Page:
Paul Nash During World War I Paul Nash was employed as an official war artist by the Ministry of Information and the Air Ministry. He produced the following.
"It is our duty to let Great Britain know and to let the friends and foes of Great Britain know that there is in Canada but one mind and one heart and.
Somme Battle Plan: You have… Study the Source. What does it suggest happened at the Battle of the Somme? From the RGA 69 th Siege Battery Study the Source.
The Great War: Life in the Trenches, Courcelette from the Cemetery (1919), David Milne.
Art History Pt2. JAN DAVIDSZ DE HEEM, 1640 MEINDERT HOBBEMA, 1689.
World War One Central Historical Question: In 1578, an English poet wrote “the rules of fair play do not apply in love and war,” does this idiom justify.
: THE WORLD AT WAR : THE WORLD AT WAR.
Nash was the son of a successful lawyer, and born in London on 11 May He was educated at St Paul's School and spent a year at the Slade School of.
The Great War Trench Warfare The Great War -Trench Warfare Tough Times In The Trench.
Fig. 1. Middleton, Colin. The Dark Tower Oil on canvas.
Dr Johnson’s House Biography and display Morwenna Rae Donald Hyde Curator Dr Johnson’s House.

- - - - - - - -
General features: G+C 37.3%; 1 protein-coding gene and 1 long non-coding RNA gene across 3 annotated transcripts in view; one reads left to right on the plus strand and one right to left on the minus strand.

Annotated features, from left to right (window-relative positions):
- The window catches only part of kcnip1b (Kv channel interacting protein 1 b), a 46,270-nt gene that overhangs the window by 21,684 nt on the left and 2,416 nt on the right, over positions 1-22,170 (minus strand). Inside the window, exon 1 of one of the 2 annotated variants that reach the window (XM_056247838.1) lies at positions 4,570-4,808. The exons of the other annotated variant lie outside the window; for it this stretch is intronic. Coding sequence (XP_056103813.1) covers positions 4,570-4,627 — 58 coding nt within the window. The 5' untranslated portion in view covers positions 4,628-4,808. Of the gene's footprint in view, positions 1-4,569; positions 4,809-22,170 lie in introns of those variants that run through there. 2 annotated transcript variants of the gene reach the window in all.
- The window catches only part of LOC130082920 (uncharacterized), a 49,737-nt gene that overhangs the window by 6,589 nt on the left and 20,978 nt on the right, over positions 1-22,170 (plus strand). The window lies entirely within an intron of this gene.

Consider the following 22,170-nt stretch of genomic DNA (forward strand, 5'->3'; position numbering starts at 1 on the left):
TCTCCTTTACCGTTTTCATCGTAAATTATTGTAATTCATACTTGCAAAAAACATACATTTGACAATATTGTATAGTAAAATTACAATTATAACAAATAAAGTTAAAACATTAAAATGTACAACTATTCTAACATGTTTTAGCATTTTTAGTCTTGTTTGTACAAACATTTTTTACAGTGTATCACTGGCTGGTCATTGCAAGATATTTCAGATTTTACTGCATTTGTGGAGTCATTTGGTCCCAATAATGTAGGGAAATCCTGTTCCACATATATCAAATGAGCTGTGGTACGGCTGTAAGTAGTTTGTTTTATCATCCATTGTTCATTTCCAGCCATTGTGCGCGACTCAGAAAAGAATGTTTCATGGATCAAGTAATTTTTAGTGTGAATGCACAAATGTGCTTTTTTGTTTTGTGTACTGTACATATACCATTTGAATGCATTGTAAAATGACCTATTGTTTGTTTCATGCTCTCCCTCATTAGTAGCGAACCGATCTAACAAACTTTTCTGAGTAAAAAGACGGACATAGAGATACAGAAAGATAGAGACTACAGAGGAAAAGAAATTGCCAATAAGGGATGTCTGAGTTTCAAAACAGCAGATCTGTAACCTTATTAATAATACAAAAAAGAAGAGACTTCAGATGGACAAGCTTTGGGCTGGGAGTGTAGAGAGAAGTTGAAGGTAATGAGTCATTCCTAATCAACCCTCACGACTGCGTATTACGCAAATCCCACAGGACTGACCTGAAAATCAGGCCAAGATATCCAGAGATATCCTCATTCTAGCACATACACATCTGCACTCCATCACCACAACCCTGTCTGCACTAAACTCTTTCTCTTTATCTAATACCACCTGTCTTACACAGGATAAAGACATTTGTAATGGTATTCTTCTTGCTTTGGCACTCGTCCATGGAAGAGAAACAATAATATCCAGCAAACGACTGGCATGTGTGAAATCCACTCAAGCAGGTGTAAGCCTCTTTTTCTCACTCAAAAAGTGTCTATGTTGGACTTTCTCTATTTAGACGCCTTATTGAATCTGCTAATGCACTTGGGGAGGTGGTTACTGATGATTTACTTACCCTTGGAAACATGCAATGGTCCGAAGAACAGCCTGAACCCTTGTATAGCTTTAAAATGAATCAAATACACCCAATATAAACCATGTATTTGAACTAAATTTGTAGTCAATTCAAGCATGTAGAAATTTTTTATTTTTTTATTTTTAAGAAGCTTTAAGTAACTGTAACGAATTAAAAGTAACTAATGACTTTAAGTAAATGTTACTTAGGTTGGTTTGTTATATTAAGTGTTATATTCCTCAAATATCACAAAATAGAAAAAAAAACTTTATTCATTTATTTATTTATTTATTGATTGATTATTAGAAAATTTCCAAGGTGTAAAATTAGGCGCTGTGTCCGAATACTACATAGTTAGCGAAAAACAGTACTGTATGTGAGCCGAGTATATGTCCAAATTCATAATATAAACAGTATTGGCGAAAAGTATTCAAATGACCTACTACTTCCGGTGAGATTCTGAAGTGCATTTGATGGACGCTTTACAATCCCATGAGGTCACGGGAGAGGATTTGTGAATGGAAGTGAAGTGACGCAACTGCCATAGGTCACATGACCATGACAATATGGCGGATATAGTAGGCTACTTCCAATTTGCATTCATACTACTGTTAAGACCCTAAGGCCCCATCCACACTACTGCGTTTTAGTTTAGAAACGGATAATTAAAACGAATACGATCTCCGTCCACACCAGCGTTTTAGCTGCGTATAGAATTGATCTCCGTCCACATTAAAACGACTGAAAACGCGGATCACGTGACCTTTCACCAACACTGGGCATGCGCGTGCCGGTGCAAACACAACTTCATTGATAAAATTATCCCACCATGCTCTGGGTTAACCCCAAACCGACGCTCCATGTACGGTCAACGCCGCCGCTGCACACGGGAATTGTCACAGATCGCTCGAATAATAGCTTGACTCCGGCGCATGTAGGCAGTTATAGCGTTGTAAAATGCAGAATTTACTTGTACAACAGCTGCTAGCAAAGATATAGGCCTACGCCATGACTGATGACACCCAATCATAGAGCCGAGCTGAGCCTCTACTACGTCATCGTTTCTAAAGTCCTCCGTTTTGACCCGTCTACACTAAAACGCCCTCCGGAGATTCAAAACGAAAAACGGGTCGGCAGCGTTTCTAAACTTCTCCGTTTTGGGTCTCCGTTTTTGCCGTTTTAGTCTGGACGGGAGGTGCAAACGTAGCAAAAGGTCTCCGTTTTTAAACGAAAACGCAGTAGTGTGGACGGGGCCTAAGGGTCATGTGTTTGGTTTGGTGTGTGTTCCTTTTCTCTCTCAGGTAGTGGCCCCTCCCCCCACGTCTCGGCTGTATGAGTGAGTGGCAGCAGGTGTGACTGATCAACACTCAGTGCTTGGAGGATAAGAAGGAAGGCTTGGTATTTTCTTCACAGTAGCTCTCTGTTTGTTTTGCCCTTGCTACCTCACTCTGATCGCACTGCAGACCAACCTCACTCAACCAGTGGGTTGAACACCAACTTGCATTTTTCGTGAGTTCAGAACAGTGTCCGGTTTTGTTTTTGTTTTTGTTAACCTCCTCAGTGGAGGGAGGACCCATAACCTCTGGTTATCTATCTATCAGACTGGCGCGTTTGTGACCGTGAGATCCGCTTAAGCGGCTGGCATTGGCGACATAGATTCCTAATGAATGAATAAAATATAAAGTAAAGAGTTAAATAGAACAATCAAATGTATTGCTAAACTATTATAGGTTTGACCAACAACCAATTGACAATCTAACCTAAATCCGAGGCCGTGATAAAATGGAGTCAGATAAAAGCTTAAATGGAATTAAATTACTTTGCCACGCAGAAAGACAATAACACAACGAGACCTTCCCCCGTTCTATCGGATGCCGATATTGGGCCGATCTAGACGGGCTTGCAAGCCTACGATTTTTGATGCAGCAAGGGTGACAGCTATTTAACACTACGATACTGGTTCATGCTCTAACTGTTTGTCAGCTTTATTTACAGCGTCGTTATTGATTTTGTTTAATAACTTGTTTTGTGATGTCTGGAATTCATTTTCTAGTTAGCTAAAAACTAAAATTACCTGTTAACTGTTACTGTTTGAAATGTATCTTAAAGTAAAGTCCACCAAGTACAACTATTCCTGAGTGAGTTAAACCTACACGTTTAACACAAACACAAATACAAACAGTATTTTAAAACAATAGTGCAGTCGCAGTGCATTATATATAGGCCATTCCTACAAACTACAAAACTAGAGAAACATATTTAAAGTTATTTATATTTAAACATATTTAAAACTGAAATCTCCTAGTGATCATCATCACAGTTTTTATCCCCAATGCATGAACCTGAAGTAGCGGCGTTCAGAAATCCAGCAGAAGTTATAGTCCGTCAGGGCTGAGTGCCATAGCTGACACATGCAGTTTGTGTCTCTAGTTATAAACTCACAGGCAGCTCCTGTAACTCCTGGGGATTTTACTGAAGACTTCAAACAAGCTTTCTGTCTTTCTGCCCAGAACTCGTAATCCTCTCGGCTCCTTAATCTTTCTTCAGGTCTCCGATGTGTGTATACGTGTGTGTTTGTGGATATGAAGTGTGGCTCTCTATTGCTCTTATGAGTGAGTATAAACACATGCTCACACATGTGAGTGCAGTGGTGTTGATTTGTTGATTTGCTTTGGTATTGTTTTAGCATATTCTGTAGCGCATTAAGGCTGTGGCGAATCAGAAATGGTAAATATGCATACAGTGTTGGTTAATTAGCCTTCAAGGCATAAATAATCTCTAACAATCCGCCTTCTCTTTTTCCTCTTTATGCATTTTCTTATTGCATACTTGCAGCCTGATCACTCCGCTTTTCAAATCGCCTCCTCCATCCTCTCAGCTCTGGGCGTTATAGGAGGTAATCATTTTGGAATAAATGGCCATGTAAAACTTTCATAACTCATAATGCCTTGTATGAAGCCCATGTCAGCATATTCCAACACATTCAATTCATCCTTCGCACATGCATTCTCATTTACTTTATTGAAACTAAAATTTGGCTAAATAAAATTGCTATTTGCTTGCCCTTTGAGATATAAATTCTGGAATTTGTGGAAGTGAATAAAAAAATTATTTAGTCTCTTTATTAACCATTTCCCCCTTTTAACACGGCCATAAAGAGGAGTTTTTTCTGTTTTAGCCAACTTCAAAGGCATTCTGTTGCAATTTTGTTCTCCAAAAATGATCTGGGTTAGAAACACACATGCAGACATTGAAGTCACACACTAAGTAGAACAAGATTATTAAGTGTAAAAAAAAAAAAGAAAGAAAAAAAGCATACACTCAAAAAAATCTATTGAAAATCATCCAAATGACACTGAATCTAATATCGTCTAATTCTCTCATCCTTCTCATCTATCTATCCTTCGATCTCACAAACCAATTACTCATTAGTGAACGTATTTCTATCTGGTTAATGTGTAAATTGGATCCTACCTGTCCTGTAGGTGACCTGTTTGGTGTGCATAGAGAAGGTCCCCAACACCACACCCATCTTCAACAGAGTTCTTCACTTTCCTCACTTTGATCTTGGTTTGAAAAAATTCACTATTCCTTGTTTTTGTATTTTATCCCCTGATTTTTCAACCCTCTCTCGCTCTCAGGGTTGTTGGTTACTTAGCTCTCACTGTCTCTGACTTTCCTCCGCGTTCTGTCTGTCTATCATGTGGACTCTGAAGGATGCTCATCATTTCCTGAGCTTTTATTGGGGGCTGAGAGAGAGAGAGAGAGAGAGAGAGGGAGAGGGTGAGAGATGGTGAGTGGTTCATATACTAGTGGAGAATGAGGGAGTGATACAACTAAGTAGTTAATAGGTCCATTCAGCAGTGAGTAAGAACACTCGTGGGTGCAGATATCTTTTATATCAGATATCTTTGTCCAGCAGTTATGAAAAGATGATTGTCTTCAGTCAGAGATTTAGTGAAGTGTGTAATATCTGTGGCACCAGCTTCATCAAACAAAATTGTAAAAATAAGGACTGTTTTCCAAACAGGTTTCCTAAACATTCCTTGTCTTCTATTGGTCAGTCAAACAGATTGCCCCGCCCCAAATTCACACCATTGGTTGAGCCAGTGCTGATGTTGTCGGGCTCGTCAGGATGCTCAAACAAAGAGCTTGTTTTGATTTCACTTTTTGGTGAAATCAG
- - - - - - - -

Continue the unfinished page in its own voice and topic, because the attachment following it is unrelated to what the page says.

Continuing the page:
Cubism Juan Gris Juan Gris. Portrait of Pablo Picasso (1912). Oil on canvas.
HIST 2509 A History of Germany Lecture W3-2 The 1920s.
Living in the Trenches Learning Resources. The images in this resource can be freely used for non-commercial use in your classroom subject to the terms.
THE GREAT WAR ARCHDUKE FRANZ FERDINAND & HIS WIFE, SOPHIE THE DAY THEY WERE KILLED.
Presentation German artist. Hans Baldunh (Hans Baldung Grien (c – September 1545) was a German artist in painting and printmaking who was considered.
TIME MAN OF THE YEAR “ THE GREAT MASSES OF THE PEOPLE--- WILL MORE EASILY FALL VICTIM TO A BIG LIE THAN A SMALL ONE” ADOLF HITLER.
TECHNOLOGICAL REVOLUTIONS IN WARFARE: WWI James Gaddy.